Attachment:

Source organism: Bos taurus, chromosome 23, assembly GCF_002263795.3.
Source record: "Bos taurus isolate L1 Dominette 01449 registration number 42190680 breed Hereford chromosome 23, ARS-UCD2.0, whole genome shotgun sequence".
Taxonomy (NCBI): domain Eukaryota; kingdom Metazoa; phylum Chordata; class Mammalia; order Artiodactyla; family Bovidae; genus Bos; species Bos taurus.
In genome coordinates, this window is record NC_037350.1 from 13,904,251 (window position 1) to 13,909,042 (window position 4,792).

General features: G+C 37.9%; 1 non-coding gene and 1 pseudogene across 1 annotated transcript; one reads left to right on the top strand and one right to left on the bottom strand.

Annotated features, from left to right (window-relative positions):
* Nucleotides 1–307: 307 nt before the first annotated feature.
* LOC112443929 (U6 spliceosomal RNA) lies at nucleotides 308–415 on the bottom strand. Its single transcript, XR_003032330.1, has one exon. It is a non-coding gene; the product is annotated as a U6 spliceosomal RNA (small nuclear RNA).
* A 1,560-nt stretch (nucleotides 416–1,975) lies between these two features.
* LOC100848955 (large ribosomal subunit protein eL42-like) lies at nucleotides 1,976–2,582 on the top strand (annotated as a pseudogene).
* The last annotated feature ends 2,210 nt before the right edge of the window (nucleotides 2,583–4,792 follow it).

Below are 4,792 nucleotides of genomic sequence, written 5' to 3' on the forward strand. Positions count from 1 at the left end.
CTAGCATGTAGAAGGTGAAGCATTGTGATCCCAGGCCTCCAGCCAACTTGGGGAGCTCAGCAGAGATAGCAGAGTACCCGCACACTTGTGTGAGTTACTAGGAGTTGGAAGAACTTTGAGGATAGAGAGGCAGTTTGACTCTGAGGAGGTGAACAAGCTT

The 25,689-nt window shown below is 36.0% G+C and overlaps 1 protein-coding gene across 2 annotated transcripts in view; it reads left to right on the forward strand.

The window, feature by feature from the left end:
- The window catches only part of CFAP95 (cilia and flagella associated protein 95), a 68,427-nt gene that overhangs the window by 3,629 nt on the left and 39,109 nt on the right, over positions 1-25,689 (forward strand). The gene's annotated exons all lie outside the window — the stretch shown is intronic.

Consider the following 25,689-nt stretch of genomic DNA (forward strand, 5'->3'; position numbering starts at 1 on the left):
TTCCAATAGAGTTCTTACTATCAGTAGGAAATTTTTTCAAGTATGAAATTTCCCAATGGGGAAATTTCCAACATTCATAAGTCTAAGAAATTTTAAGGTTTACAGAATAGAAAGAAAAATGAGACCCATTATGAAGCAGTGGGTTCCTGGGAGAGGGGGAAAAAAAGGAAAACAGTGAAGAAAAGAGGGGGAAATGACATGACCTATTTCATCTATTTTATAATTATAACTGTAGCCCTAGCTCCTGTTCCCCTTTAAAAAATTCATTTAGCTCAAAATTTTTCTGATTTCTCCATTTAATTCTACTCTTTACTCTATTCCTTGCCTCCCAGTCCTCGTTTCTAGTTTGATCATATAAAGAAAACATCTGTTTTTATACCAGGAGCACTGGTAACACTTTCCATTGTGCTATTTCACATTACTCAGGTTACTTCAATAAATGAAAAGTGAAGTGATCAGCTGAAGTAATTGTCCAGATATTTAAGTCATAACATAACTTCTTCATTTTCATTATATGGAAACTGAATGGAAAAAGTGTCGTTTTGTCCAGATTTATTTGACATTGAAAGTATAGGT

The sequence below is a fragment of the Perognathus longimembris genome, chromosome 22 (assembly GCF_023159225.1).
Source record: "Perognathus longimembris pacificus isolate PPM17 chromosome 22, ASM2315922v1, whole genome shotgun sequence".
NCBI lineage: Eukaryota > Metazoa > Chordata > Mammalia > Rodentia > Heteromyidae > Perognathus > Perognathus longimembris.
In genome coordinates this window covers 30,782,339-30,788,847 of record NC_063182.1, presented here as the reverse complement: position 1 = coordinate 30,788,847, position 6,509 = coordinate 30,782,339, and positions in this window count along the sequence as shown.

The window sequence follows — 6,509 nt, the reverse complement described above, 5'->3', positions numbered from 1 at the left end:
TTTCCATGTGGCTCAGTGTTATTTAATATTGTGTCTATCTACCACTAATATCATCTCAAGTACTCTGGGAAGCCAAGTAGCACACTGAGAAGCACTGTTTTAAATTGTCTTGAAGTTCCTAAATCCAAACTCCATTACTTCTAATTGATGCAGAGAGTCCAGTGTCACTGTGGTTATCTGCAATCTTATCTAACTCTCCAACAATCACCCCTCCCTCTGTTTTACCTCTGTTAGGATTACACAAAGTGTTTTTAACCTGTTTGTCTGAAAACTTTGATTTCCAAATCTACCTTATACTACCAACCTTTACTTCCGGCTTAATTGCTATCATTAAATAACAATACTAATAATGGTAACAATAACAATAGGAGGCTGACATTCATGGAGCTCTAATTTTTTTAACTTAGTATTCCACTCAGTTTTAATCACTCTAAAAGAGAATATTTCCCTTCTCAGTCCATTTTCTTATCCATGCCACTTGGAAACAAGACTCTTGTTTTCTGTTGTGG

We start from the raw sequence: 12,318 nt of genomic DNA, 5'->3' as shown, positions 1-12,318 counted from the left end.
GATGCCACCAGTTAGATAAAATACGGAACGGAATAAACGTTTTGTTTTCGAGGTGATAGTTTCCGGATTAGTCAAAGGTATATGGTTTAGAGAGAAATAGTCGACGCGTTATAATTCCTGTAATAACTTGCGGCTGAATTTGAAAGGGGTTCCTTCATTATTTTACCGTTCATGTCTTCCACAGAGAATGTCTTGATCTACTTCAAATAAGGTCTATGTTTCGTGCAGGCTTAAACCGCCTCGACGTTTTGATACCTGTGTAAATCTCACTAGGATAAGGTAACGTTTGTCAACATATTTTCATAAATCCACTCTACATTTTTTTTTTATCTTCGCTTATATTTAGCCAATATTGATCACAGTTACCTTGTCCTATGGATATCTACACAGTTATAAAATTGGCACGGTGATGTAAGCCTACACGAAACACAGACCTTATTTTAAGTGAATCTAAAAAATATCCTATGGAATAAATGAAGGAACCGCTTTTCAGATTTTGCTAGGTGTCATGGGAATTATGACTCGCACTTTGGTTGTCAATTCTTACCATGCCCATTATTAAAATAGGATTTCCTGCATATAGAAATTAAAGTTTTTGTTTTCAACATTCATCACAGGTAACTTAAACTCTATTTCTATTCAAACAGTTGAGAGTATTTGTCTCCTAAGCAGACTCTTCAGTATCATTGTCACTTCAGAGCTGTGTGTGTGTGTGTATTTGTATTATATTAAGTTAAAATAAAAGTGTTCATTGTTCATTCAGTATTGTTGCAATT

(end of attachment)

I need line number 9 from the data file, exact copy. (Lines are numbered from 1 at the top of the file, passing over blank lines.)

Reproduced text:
* A 1,560-nt stretch (nucleotides 416–1,975) lies between these two features.